More than 140 virtual reality headsets were distributed to the homes of the FidelityYOU participants across the country.
New employees can interact with their coworkers, engage in scavenger hunts and attend information sessions using the virtual reality headsets. Videogame-like breaks are also part of the orientation experience in Fidelity’s pilot program.
The investment minimum for equity-based SMAs was cut to $100,000 from $200,000. The equity SMAs are: Fidelity Tax-Managed U.S. Equity Index Strategy, Fidelity U.S. Large-Cap Equity Strategy, Fidelity Equity Income Strategy, Fidelity International Equity Strategy, and Fidelity Tax-Managed International Equity Index Strategy.
The investment minimum for fixed-income SMAs was lowered to $350,000 from $500,000. The fixed-income SMAs are: Fidelity Core Bond Strategy and Fidelity Intermediate Municipal Strategy.
The investment minimum for unified managed account SMAs was reduced by 30% to 35%, depending on the asset allocation mix. There are seven equity SMA sleeves within the UMA: four Fidelity SMAs and three open-architecture SMAs.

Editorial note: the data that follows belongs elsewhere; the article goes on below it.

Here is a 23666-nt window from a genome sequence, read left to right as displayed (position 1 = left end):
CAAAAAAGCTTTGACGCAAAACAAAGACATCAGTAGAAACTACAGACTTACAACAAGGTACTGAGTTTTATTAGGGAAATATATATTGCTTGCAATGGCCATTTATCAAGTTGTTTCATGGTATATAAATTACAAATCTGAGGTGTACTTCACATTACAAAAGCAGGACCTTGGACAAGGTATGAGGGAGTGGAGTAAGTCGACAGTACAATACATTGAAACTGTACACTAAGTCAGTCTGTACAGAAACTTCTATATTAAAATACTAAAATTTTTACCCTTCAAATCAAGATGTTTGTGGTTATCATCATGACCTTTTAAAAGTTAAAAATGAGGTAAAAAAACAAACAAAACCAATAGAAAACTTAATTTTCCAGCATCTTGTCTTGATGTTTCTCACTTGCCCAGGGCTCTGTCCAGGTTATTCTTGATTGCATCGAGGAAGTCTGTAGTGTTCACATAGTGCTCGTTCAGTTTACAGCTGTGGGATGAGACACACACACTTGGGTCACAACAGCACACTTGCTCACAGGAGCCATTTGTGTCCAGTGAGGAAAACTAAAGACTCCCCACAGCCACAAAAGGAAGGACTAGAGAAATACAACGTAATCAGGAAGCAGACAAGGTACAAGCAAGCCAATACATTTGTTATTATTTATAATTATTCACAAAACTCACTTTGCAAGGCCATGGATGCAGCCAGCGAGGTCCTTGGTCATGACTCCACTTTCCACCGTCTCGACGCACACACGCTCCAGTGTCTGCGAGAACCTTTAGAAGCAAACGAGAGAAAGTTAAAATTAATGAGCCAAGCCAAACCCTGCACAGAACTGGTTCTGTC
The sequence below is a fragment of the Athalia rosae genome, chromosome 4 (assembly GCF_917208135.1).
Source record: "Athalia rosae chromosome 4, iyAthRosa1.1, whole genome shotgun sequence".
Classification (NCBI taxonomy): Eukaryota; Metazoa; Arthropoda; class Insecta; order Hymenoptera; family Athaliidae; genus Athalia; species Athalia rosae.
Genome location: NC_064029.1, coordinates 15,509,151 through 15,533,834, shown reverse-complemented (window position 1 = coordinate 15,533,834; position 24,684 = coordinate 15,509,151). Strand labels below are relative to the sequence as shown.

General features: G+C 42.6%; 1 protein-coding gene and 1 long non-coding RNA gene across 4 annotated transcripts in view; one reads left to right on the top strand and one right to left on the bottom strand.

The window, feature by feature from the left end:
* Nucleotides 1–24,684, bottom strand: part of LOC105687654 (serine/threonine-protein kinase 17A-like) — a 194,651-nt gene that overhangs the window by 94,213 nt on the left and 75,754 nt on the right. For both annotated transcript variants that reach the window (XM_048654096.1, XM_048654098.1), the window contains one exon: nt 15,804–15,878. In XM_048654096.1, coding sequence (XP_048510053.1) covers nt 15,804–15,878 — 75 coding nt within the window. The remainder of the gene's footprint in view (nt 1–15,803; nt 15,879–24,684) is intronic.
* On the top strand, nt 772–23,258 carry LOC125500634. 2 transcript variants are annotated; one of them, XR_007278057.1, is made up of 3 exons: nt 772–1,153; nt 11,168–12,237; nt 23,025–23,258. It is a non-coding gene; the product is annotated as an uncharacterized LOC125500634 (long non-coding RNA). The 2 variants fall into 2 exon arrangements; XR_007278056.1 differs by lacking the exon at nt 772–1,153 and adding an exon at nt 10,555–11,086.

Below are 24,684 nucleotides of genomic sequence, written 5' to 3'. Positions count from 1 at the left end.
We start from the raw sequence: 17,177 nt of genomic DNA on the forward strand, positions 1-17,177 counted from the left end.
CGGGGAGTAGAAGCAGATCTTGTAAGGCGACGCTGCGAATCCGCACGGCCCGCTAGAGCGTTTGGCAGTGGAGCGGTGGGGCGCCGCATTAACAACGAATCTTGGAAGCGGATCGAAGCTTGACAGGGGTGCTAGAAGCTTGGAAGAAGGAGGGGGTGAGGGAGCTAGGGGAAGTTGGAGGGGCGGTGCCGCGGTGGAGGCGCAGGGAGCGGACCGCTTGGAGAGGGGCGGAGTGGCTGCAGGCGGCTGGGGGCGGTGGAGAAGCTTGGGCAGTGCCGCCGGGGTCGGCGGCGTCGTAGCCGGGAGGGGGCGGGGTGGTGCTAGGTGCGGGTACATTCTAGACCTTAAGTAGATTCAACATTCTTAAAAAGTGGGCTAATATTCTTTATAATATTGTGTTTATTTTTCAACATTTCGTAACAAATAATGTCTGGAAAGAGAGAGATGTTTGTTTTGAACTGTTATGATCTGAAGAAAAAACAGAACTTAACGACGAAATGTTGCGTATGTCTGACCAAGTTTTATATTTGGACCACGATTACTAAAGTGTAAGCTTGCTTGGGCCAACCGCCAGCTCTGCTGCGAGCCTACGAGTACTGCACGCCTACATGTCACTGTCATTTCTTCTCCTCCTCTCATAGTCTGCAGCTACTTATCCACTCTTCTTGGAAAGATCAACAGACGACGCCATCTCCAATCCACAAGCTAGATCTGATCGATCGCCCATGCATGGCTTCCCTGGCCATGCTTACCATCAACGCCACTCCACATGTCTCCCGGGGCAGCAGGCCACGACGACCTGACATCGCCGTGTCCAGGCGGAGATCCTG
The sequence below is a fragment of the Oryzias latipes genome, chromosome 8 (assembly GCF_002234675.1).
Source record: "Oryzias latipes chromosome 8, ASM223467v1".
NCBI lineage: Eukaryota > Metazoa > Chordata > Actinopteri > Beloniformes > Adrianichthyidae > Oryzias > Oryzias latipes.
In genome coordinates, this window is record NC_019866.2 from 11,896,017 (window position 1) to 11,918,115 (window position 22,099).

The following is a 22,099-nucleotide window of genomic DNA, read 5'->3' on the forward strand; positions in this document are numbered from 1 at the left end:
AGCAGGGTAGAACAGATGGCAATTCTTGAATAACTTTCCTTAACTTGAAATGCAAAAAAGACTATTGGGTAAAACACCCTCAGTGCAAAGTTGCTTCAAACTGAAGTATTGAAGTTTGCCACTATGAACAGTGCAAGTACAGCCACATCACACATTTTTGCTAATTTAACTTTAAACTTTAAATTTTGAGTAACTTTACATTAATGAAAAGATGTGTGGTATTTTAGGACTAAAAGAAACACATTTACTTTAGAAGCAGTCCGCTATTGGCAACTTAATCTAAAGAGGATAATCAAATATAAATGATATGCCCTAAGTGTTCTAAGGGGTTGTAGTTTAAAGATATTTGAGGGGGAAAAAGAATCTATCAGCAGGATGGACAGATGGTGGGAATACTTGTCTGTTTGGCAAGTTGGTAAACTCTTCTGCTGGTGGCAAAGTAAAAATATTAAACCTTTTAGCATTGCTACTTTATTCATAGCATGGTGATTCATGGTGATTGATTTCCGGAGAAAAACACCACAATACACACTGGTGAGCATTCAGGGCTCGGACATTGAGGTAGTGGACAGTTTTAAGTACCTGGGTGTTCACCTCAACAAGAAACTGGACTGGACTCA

The open-architecture SMAs are: Strategic Advisers Equity Growth SMA, Strategic Advisers Equity Value SMA, and Fidelity Strategic Advisers Blended International Equity SMA.
In another development, Fidelity has launched its first active ETF — the Fidelity U.S. Multifactor ETF. The product has multiple factor-tilting strategies for domestic equities. It tracks a proprietary index that screens companies that exhibit high value, quality, momentum investment factors, and low-volatility metrics. The ETF charges 29 basis points in expenses.
The debut brings Fidelity’s factor-based index ETF family to 15. Other products focus on traditional factors, such as value, quality, and momentum. They also include two multifactor foreign-stock ETFs, dividend-seeking strategies, and other factor-based stocks that aim to perform well in an inflationary environment.
The majority of Fidelity’s 33 ETFs are smart-beta index strategies. The firm runs 12 traditional index strategies, including 11 that are sub-advised by BlackRock. It has six active products, including three equity ETFs that use Fidelity’s proprietary portfolio-shielding methodology.
JPMorgan adds retirement portfolios to robo
The You Invest robo has two programs — the glide path portfolios program and a general program.
The additional four retirement-focused portfolios were added to the general program. The portfolios are structured according to risk profile and — unlike the robo’s glide path portfolios — remain static across time horizons.
The portfolios are categorized as conservative, moderate, growth and aggressive. The aggressive portfolio has 90% allocation to equities — more than half of which is allocated to U.S. equities. The conservative portfolio has a 25% equity allocation and a 73% core fixed-income portion. All four portfolios have a 2% allocation to cash.